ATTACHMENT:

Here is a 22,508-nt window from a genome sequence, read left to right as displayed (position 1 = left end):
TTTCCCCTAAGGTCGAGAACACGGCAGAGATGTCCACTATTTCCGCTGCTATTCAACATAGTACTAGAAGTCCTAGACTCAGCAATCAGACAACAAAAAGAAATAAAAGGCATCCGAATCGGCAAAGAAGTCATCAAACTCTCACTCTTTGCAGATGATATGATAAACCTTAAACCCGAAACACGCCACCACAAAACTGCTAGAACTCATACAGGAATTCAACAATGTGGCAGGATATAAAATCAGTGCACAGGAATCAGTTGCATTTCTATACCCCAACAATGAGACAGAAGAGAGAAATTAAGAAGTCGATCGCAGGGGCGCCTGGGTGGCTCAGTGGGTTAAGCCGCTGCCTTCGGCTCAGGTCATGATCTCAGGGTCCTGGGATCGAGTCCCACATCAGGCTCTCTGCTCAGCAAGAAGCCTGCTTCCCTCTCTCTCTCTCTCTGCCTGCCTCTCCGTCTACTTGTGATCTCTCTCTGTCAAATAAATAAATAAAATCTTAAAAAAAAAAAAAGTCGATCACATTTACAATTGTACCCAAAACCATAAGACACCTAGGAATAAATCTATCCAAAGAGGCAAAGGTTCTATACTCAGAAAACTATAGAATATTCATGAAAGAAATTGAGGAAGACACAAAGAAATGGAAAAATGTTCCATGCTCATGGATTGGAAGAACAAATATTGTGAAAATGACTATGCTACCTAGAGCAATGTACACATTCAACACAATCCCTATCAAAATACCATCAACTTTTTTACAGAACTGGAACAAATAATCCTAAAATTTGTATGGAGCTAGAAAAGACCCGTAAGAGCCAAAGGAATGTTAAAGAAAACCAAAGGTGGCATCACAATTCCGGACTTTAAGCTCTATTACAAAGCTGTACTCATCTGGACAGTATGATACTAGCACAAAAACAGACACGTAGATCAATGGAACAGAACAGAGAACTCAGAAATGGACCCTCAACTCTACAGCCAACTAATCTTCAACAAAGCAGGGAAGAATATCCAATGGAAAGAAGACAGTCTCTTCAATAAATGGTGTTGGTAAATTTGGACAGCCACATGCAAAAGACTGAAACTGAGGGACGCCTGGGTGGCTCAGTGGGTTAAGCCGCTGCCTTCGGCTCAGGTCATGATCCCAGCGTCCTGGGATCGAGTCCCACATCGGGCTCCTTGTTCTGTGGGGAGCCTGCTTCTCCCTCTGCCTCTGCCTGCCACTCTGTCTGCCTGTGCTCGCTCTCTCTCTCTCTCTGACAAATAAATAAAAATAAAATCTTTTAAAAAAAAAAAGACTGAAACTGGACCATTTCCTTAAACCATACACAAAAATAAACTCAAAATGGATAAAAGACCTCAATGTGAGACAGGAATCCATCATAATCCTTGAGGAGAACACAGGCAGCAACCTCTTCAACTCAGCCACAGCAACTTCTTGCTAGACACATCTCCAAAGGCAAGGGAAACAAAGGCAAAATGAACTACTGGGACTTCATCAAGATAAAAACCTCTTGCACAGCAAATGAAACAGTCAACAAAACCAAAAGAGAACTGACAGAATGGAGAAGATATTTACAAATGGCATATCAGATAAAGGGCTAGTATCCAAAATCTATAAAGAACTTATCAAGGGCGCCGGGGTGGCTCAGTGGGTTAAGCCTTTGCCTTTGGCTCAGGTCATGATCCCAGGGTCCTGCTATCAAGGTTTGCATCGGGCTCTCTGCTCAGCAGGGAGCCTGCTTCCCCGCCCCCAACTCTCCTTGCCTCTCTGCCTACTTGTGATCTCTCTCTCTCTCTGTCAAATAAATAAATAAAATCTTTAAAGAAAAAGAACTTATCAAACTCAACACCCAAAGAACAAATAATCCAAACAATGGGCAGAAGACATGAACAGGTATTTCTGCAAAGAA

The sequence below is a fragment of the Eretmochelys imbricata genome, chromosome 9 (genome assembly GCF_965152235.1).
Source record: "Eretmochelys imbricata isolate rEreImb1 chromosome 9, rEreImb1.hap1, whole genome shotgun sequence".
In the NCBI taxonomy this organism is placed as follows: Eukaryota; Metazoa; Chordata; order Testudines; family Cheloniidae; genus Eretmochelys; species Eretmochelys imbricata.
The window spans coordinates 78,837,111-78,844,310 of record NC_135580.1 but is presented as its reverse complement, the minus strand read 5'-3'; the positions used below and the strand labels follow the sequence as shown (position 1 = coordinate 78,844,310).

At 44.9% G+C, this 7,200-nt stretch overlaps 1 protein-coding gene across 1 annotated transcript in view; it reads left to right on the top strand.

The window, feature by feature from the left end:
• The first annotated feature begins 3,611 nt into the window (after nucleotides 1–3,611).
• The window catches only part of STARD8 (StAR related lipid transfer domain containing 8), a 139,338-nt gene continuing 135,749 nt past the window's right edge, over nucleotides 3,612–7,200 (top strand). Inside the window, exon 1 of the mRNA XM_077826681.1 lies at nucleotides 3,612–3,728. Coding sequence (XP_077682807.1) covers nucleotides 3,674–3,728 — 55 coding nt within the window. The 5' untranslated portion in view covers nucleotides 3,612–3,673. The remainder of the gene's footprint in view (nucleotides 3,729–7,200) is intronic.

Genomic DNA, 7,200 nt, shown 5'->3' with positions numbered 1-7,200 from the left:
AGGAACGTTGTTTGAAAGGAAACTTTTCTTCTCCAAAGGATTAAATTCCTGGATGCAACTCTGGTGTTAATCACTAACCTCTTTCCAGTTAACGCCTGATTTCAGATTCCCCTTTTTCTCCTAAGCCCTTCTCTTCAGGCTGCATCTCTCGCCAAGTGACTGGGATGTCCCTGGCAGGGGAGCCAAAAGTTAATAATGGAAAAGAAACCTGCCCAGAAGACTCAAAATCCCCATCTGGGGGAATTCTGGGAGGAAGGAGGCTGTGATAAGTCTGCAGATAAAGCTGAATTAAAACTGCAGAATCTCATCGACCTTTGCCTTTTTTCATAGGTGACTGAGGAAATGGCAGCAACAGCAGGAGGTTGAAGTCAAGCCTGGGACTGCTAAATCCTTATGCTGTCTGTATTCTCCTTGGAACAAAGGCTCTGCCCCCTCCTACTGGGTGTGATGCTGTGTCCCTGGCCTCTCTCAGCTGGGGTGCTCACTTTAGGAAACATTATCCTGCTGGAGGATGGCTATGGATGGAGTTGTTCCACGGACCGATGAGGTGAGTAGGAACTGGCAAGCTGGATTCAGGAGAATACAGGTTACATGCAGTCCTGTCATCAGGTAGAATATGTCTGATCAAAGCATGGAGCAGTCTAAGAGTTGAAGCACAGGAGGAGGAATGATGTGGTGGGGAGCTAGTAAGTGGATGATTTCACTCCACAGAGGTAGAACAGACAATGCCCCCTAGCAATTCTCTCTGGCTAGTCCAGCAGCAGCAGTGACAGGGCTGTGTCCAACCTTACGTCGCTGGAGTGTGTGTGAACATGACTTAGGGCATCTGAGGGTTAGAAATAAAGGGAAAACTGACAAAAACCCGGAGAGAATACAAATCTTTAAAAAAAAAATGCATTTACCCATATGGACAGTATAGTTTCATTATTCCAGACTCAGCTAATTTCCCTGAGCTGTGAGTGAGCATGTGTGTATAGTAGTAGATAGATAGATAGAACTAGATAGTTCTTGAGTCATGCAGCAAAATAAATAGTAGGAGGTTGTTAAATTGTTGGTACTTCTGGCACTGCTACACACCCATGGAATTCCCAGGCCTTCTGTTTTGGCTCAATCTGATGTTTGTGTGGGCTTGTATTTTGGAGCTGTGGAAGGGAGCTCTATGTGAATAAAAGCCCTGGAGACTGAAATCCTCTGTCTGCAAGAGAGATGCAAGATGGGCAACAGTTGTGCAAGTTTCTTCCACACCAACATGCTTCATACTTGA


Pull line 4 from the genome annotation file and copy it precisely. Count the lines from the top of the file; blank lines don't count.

Source record: "Eretmochelys imbricata isolate rEreImb1 chromosome 9, rEreImb1.hap1, whole genome shotgun sequence".